Pitt’s India Act, 1784 – UPSC GS1

  • British Government enacted the Regulating Act in 1773 to control the activities of the Company. The Act set up a system whereby it supervised (regulated) the work of the Company but did not take power for itself. The Act had proven to be a failure within a few years and the British government decided to take a more active role in the affairs of the Company.
  • The East India Company Act 1784, also known as Pitt’s India Act, was an Act of the Parliament of Great Britain intended to address the shortcomings of the Regulating Act of 1773 by bringing the East India Company’s rule in India under the control of the British Government.
Main Provisions:
  • The Pitts India Act differentiated the political functions from the commercial activities of East India Company.
  •  A Board of Control (Board of Commissioners) consisting of six members was created. The six members viz. the Chancellor of the Exchequer, the Secretary of State, and four Privy Councilors, nominated by the King were the members of this Board of Control.
  • The Secretary of the State was entitled as the President of the Board of Control. This Board of control was empowered to control all matters of civil or military government or revenues.
  • The board was given full access to the company’s records. It had the powers to send Governors to India and full authority to alter them.
  • The Court of Directors was retained without any alteration in its composition.
  • The Act also introduced significant changes in the Indian administration. The Governor General’s council was now reduced to 3 members, one of whom was to be the commander-in-chief of the King’s army in India. The Governor-general, a crown appointee, was authorised to veto the majority decisions.
  • The Governors of Presidencies of Bombay and Madras were deprived of their independent powers and Calcutta was given greater powers in matters of war, revenue, and diplomacy, thus Calcutta becoming in effect, the capital of Company possessions in India.
  • In political matters, the company which was till now working as somewhat sovereign was made directly subordinate to the British government.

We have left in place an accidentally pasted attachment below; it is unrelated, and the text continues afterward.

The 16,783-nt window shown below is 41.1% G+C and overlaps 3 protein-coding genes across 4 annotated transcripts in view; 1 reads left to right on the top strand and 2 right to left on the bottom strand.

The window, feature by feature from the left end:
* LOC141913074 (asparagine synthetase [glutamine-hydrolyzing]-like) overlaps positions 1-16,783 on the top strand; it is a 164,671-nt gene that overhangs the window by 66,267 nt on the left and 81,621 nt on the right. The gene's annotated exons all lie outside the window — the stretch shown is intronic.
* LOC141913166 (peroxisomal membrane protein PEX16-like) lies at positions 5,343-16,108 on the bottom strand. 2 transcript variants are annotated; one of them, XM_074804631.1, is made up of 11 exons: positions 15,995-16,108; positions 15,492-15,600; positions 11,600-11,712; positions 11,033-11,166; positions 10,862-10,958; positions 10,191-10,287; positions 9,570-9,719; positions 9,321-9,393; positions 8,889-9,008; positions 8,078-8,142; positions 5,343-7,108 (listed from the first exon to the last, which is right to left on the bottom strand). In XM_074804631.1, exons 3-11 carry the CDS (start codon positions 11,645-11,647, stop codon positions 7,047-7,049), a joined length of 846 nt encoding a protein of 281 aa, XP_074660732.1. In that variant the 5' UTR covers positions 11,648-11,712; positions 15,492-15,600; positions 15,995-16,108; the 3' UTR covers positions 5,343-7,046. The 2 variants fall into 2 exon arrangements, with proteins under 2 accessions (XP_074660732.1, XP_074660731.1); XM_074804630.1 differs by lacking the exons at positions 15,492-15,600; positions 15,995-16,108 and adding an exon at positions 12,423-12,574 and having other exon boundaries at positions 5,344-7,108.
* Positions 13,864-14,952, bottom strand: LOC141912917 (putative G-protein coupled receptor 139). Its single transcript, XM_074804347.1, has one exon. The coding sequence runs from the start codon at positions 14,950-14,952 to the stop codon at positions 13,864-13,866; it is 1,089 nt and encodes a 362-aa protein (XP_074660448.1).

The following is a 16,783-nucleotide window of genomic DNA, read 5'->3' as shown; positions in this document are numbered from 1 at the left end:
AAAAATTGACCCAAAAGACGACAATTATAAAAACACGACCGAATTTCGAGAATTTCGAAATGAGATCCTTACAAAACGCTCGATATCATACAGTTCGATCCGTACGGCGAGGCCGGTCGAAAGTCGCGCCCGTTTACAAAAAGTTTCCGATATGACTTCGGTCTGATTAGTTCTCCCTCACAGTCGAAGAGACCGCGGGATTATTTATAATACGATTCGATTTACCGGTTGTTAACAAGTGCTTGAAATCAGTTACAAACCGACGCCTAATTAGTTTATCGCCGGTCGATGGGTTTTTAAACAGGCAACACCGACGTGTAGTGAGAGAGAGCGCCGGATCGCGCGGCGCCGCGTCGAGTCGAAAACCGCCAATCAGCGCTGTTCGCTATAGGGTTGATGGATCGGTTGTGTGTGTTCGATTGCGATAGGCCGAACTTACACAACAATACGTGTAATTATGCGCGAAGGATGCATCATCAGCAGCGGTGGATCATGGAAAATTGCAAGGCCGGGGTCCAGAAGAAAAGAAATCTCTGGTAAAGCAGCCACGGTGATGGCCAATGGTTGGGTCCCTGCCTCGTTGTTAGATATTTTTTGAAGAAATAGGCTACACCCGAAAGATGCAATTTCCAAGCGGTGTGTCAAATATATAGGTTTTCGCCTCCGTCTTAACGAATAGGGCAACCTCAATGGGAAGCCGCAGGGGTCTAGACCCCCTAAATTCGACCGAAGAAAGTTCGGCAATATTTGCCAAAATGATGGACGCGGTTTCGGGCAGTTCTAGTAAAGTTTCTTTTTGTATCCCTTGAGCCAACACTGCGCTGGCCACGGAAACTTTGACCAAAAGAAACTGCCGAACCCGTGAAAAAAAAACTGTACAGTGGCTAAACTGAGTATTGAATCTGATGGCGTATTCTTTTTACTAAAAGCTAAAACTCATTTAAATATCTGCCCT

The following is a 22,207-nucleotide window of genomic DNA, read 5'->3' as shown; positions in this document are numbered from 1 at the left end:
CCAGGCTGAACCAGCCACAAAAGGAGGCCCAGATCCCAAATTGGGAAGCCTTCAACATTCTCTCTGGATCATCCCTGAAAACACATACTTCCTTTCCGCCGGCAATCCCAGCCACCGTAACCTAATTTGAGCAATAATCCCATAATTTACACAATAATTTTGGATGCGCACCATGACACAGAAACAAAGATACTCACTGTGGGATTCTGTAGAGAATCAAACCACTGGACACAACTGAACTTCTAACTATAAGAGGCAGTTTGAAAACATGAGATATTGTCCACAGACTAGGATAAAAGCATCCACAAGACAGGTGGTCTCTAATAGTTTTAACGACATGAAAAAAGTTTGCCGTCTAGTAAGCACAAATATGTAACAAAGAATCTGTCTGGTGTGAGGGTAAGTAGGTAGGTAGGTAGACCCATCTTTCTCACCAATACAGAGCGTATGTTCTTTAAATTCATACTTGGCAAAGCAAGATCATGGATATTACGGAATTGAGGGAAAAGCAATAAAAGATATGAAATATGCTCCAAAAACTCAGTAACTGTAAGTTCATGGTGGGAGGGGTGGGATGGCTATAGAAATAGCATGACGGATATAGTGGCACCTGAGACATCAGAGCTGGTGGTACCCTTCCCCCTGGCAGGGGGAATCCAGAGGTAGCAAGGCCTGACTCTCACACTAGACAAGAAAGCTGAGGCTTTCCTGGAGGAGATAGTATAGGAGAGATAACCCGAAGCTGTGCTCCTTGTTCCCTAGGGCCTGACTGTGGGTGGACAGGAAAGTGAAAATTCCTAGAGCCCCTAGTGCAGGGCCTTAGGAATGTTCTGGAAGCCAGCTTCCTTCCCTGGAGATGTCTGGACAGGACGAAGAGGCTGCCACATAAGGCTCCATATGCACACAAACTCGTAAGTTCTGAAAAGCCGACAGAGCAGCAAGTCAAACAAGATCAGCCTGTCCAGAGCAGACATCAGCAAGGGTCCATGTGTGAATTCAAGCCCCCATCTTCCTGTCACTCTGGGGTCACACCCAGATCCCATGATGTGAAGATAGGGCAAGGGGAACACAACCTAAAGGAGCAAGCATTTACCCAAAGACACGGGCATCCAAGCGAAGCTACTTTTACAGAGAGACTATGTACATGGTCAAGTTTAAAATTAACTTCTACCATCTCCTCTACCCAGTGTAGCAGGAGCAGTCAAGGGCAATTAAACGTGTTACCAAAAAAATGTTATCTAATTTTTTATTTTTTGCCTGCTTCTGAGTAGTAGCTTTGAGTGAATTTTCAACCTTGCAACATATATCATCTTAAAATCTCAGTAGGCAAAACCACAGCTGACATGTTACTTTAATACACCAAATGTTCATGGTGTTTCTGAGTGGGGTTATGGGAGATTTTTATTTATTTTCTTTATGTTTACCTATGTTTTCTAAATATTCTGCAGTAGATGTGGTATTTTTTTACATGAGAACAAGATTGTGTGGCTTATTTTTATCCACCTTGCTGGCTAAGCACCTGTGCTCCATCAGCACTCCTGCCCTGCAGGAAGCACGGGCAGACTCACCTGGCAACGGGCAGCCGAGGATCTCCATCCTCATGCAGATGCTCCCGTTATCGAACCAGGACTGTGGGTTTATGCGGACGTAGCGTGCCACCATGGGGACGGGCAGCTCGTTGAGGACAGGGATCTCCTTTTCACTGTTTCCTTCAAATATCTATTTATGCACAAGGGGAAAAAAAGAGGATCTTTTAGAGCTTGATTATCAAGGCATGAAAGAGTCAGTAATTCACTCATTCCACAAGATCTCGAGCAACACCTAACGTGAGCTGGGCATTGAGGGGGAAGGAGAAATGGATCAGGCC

• The Pitts India Act 1734 actually provided for a joint government of the company and British crown in India. So now, the fate of India People would  be decided by the company and the British Government (indirectly).
  • The Company was to be represented by the Court of Directors and the Crown was represented by the Board of Control.
  • The Board of control had no independent executive power. It had no patronage. Its power was veiled. It had access to all the Company’s papers and its approval was necessary for all dispatches that were not purely commercial, and in case of emergency the Board could send its own draft to the Secret Committee of the Directors to be signed and sent out in its name.
  • The Governor General Council was now under indirect control of the British Government through the Board of Control.
  •  This Act removed many faults of Regulating Act 1773.  It ended an inappropriate division of authority in India by making the Governor-General supreme over the subordinate governments of Bombay and Madras.
  • By reducing Governor General Council’s members to three, it removed one of the shortcoming of Regulating Act 1773, as now Governor General found easier to get majority in any decision and in case of tie, he had final say.
    It divided the responsibility between the Board of Control, Court of Directors and the Governor General in Council but again , no boundaries could be fixed as they matter was subjective and not objective.
  • The Board of control was alleged for nepotism.
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